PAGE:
For example, if you have a job that requires you to work long hours or travel a lot, getting a special needs dog (or any dog) is probably not a great fit at this point in your career.
Likewise, if you’re running after several little kids right now, it might be better to wait for a few years before adopting a special needs dog.
Assess your physical health
Training or taking care of a special needs dog can be physically demanding.
A dog that requires a wheelchair may need to be carried occasionally, while a dog that needs diapers will require a lot of bending over.
If you have health problems of your own, make sure that you’ll still be able to care for the physical needs of a special needs dog without endangering your health.
Get training for your special needs dog
Special needs dogs can sometimes navigate daily life just fine with some equally special training — but as the owner, you’ll need to get trained first.
For instance, deaf dogs can be trained using visual cues, while you can train blind dogs to respond to verbal cues.
Do your research and read up on training methods that fit your dog’s particular disability.
After you’ve educated yourself, see if you can find a trainer in your area to work with both you and your special needs dog.
Make sure you have what you need on hand to make adoption day go as smoothly as possible.
Calming dog treats can help pups with severe separation anxiety, while CBD products for dogs have been shown to reduce epileptic seizures, pain from cancer and nausea, among other things. If your dog has a food allergy, you’ll need food and treats that don’t include the allergen ingredient.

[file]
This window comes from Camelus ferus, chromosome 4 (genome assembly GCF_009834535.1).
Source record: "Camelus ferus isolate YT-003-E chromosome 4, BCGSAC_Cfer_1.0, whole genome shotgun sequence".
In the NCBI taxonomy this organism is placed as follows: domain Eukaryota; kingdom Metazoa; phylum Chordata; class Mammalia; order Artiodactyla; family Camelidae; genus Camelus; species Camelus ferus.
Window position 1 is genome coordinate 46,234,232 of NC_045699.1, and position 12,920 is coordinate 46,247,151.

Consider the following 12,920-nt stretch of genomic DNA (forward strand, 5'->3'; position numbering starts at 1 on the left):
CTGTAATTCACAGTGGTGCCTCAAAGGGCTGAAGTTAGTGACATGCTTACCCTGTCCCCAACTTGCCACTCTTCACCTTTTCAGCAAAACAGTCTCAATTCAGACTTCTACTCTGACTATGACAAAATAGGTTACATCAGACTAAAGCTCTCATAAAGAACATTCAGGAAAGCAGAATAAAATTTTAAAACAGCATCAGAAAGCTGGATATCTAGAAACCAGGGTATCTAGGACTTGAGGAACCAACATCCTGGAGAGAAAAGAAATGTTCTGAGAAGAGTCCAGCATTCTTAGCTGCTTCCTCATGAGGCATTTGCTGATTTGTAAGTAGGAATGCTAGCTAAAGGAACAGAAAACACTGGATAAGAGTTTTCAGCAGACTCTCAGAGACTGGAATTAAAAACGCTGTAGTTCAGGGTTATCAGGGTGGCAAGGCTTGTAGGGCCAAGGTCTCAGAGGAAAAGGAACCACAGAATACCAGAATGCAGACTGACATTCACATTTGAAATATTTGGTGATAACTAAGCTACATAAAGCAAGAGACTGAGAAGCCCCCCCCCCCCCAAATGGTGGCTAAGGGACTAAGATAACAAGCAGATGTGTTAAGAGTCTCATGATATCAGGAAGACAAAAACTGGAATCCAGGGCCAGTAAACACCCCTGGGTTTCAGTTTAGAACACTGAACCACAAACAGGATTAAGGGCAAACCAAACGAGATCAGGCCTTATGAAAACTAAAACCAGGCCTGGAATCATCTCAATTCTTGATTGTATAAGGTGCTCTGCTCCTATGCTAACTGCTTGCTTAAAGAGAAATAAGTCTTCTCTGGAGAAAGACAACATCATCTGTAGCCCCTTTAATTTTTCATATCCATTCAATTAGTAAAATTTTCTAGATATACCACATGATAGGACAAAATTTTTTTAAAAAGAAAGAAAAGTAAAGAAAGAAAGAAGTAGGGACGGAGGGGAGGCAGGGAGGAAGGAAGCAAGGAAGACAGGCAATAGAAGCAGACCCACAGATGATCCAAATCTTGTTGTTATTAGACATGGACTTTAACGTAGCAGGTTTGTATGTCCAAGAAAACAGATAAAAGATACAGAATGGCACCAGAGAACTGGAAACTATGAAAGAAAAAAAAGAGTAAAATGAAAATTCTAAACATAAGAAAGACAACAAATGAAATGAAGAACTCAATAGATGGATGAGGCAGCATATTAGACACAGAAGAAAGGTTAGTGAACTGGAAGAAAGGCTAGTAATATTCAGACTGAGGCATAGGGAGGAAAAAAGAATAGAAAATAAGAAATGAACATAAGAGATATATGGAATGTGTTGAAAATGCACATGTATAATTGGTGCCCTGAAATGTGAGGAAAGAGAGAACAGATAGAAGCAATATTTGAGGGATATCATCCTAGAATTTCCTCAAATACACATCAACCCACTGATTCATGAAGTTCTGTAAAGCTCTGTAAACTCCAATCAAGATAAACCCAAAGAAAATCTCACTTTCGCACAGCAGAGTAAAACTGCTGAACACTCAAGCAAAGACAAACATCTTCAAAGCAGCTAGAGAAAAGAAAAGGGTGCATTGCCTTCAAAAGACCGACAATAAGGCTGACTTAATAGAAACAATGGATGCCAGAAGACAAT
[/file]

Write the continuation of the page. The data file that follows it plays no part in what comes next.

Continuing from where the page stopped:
It’s important that you (and your roommate, current partner and/or kids) are on board and prepared to care for a special needs dog.
If your job is too demanding, or your finances are not sufficient to accommodate a special needs dog, there is no shame in that.
The best thing you can do for both yourself and the dog is to be honest about your capacity.
Even if you can’t adopt a special needs dog right now, there are plenty of other dogs in shelters looking for their forever homes.
Remember your special needs dog is a pet
Yes, your special needs dog has special needs, but he also has all the needs of a “normal” dog: a stable home, loving owners and plenty of belly rubs.
Don’t forget that at the end of the day he’s still man’s (and woman’s) best friend, even if he might be missing a leg.
Rescuing a special needs dog is a huge commitment, but it’s also rewarding.
After all, you’re rescuing the dog from spending months (maybe even years) in the stressful environment of a shelter and giving her the one-on-one care and attention she needs.
Just make sure you’ve consciously worked through these 10 action items before leaping to adopt a special needs dog.
Jordan Smith is a full-time stay-at-home mother of two daughters and new dog Luna! She loves blogging, crafting, and spending time with her family. She also enjoys strolling the streets of downtown Charleston, South Carolina, and all the amazing food her hometown has to offer.